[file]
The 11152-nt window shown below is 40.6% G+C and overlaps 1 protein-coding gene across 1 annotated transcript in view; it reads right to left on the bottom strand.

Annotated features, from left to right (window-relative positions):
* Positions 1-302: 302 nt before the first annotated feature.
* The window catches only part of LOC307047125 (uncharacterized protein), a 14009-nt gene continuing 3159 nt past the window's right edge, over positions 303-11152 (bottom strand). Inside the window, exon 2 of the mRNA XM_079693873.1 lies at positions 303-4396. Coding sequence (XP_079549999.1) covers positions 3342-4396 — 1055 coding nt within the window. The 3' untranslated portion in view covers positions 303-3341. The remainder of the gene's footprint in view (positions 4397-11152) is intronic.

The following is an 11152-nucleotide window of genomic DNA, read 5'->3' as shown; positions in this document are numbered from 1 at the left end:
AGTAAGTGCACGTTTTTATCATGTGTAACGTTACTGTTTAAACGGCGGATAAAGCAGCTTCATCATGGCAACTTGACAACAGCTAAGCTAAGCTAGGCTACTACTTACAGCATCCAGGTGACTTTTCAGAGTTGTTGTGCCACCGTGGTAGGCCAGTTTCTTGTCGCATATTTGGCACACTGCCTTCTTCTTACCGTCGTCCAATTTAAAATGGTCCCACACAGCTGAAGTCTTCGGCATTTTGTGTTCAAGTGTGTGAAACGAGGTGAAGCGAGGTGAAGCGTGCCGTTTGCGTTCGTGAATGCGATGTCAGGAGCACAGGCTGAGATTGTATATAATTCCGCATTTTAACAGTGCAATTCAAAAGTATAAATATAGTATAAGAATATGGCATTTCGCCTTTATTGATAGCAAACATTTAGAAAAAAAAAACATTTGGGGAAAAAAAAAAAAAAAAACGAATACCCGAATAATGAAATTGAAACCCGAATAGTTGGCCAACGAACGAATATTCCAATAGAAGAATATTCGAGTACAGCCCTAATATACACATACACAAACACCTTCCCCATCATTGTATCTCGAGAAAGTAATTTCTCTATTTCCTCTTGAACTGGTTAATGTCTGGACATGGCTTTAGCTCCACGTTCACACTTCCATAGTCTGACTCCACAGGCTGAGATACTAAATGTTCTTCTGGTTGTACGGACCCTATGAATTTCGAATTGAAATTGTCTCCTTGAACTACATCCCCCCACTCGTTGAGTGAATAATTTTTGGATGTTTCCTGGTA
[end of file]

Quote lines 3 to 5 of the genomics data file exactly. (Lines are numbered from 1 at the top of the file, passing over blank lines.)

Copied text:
* Positions 1-302: 302 nt before the first annotated feature.
* The window catches only part of LOC307047125 (uncharacterized protein), a 14009-nt gene continuing 3159 nt past the window's right edge, over positions 303-11152 (bottom strand). Inside the window, exon 2 of the mRNA XM_079693873.1 lies at positions 303-4396. Coding sequence (XP_079549999.1) covers positions 3342-4396 — 1055 coding nt within the window. The 3' untranslated portion in view covers positions 303-3341. The remainder of the gene's footprint in view (positions 4397-11152) is intronic.

The following is an 11152-nucleotide window of genomic DNA, read 5'->3' as shown; positions in this document are numbered from 1 at the left end: